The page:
Wounded bodies and illness narratives: a history of attitudes and behaviour towards HIV-positive homosexual men in New Zealand between 1983 and 1997
Ware, C. A. (2011). Wounded bodies and illness narratives: a history of attitudes and behaviour towards HIV-positive homosexual men in New Zealand between 1983 and 1997 (Thesis, Master of Arts (MA)). University of Waikato, Hamilton, New Zealand. Retrieved from https://hdl.handle.net/10289/6587
Permanent Research Commons link: https://hdl.handle.net/10289/6587
New Zealand had its first case of the Human Immunodeficiency Virus (HIV) and Acquired Immune Deficiency Syndrome (AIDS) in 1983, two years after the disease was identified in America. The HIV/AIDS epidemic devastated a society that was unprepared for the social and medical implications of a deadly disease, and many New Zealanders were thrust into a state of moral panic. This thesis contributes to New Zealand’s social and cultural histories of health and illness by examining individual homosexual men’s experiences living with HIV/AIDS. It examines the previously untold individual experiences of homosexual men with HIV/AIDS as discussed in their life narrative interviews. The thesis considers that while these men’s experiences are individually subjective, dominant thematic threads emerge across the narratives which indicate patterns in gay men’s experiences with HIV/AIDS in New Zealand. Homosexual men with HIV/AIDS faced the double stigma of being gay in a society that condemned homosexuality, and living with a previously terminal disease. Images of homosexual men as ‘guilty’, and ‘deviant’ were spread through public channels including newspaper and magazine articles, which fuelled pre-existing anti-homosexual feelings. By drawing on the men’s individual narratives, the thesis describes and analyses the negotiations that occur between their individual and collective memories. The participants used their individual narratives both to obtain agency, and also to dispel derogatory archetypes that have been constructed about homosexual men. These men’s individual narratives have not previously been recorded, and are valuable to New Zealand history because they offer first-hand accounts of the patients’ experiences living with HIV/AIDS in New Zealand.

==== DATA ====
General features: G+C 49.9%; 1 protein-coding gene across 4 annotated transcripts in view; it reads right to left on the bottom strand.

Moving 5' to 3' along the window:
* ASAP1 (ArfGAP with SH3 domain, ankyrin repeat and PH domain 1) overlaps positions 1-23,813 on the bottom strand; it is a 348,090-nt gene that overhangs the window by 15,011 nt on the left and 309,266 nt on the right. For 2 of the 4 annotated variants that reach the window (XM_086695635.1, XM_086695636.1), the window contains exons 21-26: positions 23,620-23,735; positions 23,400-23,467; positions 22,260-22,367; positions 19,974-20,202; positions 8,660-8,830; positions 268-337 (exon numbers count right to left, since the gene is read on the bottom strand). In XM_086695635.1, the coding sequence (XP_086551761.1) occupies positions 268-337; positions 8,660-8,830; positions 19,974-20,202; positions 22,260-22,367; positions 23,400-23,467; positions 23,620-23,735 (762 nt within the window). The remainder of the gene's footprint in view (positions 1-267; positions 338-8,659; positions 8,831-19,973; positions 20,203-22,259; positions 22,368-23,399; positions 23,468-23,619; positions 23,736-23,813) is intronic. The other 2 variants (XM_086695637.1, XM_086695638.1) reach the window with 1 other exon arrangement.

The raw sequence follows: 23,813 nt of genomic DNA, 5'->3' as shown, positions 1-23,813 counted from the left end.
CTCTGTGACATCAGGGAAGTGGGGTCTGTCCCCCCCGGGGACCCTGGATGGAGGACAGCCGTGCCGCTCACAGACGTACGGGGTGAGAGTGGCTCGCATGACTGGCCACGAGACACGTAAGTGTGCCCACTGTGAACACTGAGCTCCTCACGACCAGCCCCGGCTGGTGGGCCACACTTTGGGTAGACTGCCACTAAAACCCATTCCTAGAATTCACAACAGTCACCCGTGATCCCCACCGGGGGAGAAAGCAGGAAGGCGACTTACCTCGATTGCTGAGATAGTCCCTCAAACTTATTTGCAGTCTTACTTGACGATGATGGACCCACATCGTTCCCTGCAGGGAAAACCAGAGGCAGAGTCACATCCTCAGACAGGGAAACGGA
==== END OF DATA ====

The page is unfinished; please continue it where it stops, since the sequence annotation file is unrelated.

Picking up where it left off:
University of Waikato
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- Masters Degree Theses